The considerations and standards guiding pipeline design insures stability and integrity in the industry. The fluid flow equations and formulas presented thus far enable the engineer to initiate the design of a piping or pipeline system, where the pressure drop available governs the selection of pipe size. This is discussed below in the section on velocity considerations for pipelines. Once the inner diameter (ID) of the piping segment has been determined, the pipe wall thickness must be calculated. If there are no codes or standards that specifically apply to the oil and gas production facilities, the design engineer may select one of the industry codes or standards as the basis of design. The design and operation of gathering, transmission, and distribution pipeline systems are usually governed by codes, standards, and regulations. The design engineer must verify whether the particular country in which the project is located has regulations, codes, and standards that apply to facilities and/or pipelines. In the U.S, piping on offshore facilities is mandated by regulation to be done in accordance with ANSI/ASME Standard B31.3. Some companies use the more stringent ANSI/ASME Standard B31.3 for onshore facilities. In other countries, similar standards apply with minor variations.
Pipeline pigs are devices that are placed inside the pipe and traverse the pipeline. Pigs may be used in hydrostatic testing and pipeline drying, internal cleaning, internal coating, liquid management, batching, and inspection. Figure 1 shows several types of pipeline pigs. The pig is inserted ahead of the fill point, and water is pumped behind the pig to keep the pipe full of water and force air out ahead of the pig. Pigs are then used to remove the test waters and to dry the pipeline.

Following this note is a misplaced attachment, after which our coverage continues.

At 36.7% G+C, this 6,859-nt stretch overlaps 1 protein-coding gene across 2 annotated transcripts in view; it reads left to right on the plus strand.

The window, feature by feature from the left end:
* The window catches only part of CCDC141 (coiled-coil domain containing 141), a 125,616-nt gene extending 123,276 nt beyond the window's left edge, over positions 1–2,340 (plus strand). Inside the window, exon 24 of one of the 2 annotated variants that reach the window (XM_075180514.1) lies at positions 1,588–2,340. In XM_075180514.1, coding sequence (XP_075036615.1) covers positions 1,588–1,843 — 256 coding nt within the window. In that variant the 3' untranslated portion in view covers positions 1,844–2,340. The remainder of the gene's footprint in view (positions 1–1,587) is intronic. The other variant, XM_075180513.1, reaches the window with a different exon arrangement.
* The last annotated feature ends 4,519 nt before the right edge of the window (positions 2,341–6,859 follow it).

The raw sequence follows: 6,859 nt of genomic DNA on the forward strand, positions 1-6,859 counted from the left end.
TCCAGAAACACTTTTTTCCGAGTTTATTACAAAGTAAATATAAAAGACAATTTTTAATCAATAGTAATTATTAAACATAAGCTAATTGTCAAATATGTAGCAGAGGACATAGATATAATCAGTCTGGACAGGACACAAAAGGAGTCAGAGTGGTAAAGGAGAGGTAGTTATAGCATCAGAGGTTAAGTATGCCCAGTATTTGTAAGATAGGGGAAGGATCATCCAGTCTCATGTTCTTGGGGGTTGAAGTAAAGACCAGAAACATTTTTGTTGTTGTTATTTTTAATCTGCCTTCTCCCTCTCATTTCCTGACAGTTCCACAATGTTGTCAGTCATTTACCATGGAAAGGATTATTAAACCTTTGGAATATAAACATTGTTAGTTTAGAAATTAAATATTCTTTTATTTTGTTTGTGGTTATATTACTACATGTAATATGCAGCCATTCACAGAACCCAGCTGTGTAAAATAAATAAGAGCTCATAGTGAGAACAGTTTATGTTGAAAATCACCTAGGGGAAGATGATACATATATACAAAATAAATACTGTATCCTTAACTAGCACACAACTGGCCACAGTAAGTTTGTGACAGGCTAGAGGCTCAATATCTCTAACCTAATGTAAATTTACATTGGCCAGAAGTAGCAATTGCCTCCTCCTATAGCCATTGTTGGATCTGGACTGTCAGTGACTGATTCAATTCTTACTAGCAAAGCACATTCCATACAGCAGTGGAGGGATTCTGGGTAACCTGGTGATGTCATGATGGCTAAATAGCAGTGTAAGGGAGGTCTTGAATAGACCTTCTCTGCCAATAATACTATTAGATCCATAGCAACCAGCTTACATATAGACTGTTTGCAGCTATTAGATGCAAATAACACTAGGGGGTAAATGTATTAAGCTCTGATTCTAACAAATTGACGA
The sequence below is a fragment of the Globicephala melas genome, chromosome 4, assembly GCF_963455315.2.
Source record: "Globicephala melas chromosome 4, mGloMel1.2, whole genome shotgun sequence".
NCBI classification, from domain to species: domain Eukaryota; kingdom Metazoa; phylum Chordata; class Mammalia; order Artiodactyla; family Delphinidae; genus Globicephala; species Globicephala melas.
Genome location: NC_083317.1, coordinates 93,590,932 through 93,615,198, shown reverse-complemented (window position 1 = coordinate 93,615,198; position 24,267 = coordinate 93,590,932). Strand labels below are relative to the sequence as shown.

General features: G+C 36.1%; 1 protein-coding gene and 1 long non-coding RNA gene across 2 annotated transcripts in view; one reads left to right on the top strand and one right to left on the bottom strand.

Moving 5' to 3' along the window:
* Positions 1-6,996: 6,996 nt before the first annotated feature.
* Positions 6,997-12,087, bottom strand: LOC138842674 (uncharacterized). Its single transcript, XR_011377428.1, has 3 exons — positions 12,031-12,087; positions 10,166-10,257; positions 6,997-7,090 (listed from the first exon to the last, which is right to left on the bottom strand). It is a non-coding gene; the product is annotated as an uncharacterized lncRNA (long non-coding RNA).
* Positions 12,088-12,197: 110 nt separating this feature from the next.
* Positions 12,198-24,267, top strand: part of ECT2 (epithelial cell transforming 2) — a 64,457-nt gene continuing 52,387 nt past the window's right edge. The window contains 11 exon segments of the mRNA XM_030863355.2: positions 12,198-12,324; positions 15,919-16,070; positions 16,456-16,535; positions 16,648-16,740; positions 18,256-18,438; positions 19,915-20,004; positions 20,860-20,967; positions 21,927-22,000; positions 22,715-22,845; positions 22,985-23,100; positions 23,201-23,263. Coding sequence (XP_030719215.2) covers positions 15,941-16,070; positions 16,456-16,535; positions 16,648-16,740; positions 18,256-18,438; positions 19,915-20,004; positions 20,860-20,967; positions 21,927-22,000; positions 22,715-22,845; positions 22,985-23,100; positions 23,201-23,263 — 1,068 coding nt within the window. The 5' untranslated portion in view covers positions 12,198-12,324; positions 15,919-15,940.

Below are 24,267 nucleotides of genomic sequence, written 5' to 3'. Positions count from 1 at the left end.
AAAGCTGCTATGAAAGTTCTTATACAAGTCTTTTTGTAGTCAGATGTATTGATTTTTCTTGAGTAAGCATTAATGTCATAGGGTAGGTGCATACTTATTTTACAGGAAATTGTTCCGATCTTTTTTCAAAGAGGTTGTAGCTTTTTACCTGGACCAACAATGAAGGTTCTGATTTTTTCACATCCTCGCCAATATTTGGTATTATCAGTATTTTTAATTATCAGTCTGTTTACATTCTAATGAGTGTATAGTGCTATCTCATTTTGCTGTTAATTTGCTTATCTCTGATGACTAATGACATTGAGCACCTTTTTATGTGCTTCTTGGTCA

Content of PetroWiki is intended for personal use only and to supplement, not replace, engineering judgment. SPE disclaims any and all liability for your use of such content. An outer steel shell that connects a drill ship, jackup or floater to the well template on the ocean floor. The drill string is run through the riser and the returning mud and cutting flow u the drill pipe / riser annulus.
Once oil and gas are located and the well is successfully drilled and completed, the product must be transported to a facility where it can be produced/treated, stored, processed, refined, or transferred for eventual sale. Figure 1 is a simplified diagram that illustrates the typical, basic "wellhead to sales" concept. The typical system begins at the well flow-control device on the producing "wing(s)" of the wellhead tree and includes: A brief description of the associated piping/pipeline systems is given next. The well flowline, or simply flowline, is the first "pipeline" system connected to the wellhead. The flowline carries total produced fluids (e.g., oil, gas, and production water) from the well to the first piece of production equipment--typically a production separator.